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Is the Movement to Label GMOs Anti-Science?

For related articles and more information, please visit OCA's Genetic Engineered page and our Millions Against Monsanto page.

One of the criticisms I hear about the movement to label genetically modified organisms (GMOs) is that it's anti-science. Some even go so far as to say it's an assault on science. While I can't speak for the entire movement, I can say that the lack of research in humans and troubling findings in some animal studies is enough to make me question the safety and necessity of GMOs.

The research related to GMOs can be hard to sort through. One study may find health problems in animals, but then proponents and biotech scientists say the study is flawed. But are there any scientists that question the safety and effectiveness of GMOs?

Over the past few months, I have spoken with scientist Michael Hansen, PhD, who is an expert on genetically modified crops. Dr. Hansen works for the Consumers Union, the safety and advocacy arm of the organization Consumer Reports. Consumers Union is not funded by agribusiness, or other multinational companies tied to the biotech or food industry. Therefore its opinions are not influenced by industry money.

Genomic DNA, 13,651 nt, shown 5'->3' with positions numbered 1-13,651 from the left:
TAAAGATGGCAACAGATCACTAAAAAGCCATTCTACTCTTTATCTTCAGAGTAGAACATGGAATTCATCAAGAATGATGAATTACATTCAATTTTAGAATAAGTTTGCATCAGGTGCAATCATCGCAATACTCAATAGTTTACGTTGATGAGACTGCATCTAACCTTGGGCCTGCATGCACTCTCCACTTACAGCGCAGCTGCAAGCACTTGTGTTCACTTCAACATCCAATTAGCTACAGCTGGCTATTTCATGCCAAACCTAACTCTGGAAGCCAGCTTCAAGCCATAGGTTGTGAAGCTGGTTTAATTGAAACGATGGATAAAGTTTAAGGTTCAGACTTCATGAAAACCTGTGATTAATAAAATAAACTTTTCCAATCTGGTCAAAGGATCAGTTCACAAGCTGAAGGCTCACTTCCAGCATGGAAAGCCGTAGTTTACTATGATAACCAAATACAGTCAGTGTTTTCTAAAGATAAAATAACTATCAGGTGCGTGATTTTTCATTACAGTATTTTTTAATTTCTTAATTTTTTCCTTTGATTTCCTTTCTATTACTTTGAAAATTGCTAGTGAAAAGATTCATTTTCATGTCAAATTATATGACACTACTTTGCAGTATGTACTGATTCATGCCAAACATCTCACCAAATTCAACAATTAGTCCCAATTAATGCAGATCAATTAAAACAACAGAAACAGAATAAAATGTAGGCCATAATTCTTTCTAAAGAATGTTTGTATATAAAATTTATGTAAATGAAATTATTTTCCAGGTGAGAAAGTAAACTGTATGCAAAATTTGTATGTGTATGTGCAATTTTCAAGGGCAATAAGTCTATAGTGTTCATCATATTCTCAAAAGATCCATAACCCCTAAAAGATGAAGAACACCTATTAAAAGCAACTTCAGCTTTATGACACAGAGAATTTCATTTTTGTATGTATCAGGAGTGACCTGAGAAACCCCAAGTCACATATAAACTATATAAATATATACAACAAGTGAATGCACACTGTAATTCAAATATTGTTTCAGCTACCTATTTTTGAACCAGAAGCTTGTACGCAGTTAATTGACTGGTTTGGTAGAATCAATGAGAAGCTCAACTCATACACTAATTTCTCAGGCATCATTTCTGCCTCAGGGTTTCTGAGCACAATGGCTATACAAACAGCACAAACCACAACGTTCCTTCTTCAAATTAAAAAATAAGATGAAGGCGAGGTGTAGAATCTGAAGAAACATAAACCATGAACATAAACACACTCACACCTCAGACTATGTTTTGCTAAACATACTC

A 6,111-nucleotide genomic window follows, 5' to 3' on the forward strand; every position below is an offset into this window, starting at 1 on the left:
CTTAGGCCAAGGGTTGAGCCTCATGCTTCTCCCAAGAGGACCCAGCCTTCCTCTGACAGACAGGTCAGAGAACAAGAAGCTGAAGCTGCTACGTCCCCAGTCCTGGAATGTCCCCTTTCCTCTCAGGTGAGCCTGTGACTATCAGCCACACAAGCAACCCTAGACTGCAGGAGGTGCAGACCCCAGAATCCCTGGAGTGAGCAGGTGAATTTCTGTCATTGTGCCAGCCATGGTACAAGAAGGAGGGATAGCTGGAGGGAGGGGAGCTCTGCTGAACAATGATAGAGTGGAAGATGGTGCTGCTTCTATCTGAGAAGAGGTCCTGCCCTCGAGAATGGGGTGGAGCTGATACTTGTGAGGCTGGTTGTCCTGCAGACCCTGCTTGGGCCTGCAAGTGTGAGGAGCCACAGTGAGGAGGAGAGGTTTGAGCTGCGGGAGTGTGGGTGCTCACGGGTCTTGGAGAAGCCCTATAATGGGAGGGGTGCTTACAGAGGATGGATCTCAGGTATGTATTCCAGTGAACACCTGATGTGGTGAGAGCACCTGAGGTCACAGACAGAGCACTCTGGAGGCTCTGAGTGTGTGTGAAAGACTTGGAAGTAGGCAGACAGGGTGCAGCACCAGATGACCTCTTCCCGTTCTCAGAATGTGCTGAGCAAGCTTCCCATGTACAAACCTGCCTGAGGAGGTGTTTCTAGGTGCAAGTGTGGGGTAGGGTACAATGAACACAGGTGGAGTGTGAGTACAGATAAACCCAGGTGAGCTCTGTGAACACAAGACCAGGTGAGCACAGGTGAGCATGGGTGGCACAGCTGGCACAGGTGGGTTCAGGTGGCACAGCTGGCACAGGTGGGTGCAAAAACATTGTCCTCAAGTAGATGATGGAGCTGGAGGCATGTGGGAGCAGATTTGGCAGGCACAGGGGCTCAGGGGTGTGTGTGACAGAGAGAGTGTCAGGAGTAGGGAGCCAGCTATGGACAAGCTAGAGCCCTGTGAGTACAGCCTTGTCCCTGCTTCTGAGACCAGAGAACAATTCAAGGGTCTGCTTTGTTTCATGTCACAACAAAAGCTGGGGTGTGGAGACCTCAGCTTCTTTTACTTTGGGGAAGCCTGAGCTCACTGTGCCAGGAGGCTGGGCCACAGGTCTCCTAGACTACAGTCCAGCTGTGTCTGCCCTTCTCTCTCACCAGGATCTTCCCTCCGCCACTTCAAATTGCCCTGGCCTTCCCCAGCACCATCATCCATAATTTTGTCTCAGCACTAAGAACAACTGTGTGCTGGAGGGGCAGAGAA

Dr. Hansen has testified at many hearings in support of GMO labeling both nationally and internationally. And he has been interviewed on a lot of television and radio shows, including the Dr. Oz Show, which aired on March 26, 2013. He is willing to answer some of my questions about GMOs, also known as genetically engineered crops.

1. Does the Food and Drug Administration (FDA) do safety testing on genetically modified crops?

No, they do not. Nor do they require any companies to do safety testing of their genetically engineered (GE) crops. The FDA policy on GE was introduced as a deregulatory initiative in 1993. It is based on the notion that genetic engineering is an extension of traditional plant breeding and should be regulated in the same way. In other words, no requirement for human safety testing; instead there are voluntary safety consultations.   


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